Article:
What is soy?
Soy comes from soybeans, which are legumes. Soybeans can be eaten whole or processed into soy oil, soy protein, soymilk, tofu, and fermented soy products including okara, soy sauce, and tempeh.
Why eat soy?
Soybeans are a source of complete protein, meaning they contain all of the essential amino acids found in animal meat. Therefore, soybeans are a good alternative to meat. Soybeans also contain omega-3 fats, fiber, calcium, magnesium, potassium, and B-vitamins. As an added bonus, they are cholesterol free and low in saturated fat.
Have we always eaten soy?
Soy was first cultivated in the U.S. in 1765. However, it didn’t become a leading crop until World War II. Today, the U.S. produces nearly half the world’s supply of soy. Interestingly, more soy is fed to animals than humans. In fact, about 95% of all the soy meal in the U.S. is fed to livestock.
What about soy-based infant formula?
Roughly 100 years ago, soy-based formula was used to treat diarrhea. 20 years later, it was also used to treat cow’s milk intolerance. However, it wasn’t until the 1970s that soy-based formula became commonplace. Today, soy formula accounts for nearly 25% of all infant formula sold in the U.S. The problem is that soy protein formulas can cause allergies and other intolerances. In fact, a significant amount of children with an intolerance to cow’s milk protein also develop soy protein intolerance. Thus, the American Academy of Pediatrics suggests the use of soy formulas only in cases of galactosemia or congenital lactase deficiency.
Is soy genetically modified?
A lot of it is. In 2000, more than 50% of all the soy grown in the U.S. was genetically modified, specifically as “Roundup Ready” soy. Essentially, a bacterial gene was inserted into the soy plant, which allowed the soy plant to survive treatment with Roundup.
How much soy do we eat?
In 1992, $300 million worth of soy foods were sold in the U.S. By 2009, sales skyrocketed to $4.5 billion. Where is all the soy coming from in our diet? It is present in small quantities in a vast array of processed foods including meats, bakery goods, breakfast cereals, crackers, energy bars, and even chocolate.
Is Soy Beneficial?
Soy may lower your risk of heart disease, menopausal bone loss, osteoporosis, and some types of breast and prostate cancer. In fact, the U.S. Food and Drug Administration approved a health claim stating that consuming 25 grams of soy protein per day, along with a diet low in saturated fat and cholesterol, may reduce your risk for heart disease.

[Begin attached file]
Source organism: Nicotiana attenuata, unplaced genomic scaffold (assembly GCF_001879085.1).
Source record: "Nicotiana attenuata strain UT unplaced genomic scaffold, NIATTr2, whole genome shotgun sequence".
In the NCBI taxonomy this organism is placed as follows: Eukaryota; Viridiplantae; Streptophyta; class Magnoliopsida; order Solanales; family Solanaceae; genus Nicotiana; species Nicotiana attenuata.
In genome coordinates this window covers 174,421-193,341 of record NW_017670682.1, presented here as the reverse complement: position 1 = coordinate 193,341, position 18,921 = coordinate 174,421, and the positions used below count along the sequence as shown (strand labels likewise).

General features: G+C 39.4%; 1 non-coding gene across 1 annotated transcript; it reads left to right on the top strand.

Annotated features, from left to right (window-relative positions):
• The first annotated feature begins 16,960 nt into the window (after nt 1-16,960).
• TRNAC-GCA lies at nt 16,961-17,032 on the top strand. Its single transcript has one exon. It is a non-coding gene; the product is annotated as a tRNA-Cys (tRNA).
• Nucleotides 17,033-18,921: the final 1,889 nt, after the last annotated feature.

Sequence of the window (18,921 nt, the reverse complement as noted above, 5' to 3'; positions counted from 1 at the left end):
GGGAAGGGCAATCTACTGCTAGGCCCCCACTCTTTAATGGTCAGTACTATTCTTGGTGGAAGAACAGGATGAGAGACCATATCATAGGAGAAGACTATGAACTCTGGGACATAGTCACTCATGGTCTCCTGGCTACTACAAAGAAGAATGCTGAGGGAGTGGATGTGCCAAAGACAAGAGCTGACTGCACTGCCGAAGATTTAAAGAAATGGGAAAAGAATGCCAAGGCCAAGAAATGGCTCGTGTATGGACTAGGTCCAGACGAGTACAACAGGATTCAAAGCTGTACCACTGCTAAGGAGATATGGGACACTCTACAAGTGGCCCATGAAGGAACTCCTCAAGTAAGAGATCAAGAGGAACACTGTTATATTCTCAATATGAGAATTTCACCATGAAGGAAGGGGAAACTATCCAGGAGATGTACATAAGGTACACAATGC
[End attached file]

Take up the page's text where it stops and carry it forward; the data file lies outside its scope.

Is Soy Harmful?
Possibly. Many of the health benefits found with soy are likely due to compounds called isoflavones. While these compounds seem to be helpful for many conditions, such as heart disease, they are also potentially harmful because they are plant compounds that mimic estrogen. Some researchers believe that eating too much of these estrogen-like compounds may cause reduced fertility in women, premature puberty, and disrupt development of fetuses and children.
Additionally, if you have a soy allergy or intolerance then soy is harmful to you. Soy allergy occurs when your immune system thinks the soy protein is a dangerous substance and attacks it. In contrast, soy intolerance occurs when your digestive system can’t properly break down the soy protein. Both of these conditions cause similar gastrointestinal symptoms including: bloating, diarrhea, vomiting, nausea, stomach cramping, and gas. A soy allergy, however, can cause more severe symptoms including shortness of breath, chest pain, and even death.
I am soy intolerant, so I can’t offer a favorite recipe this month. However, I have a friend who loves tofu smoothies. Here’s her favorite recipe:
1 Cup soft Tofu
1 Cup frozen mixed berries
1 Cup Orange Juice
Blend all ingredients together. Add ice to increase thickness.
Bottom line: Our daily consumption of soy is on the rise and we don’t yet know the long-term health consequence.
Dr. Sina McCullough has a PhD in Nutrition and Exercise from the University of California at Davis. She is a freelance writer and nutrition consultant (www.personalizeyourdiet.com).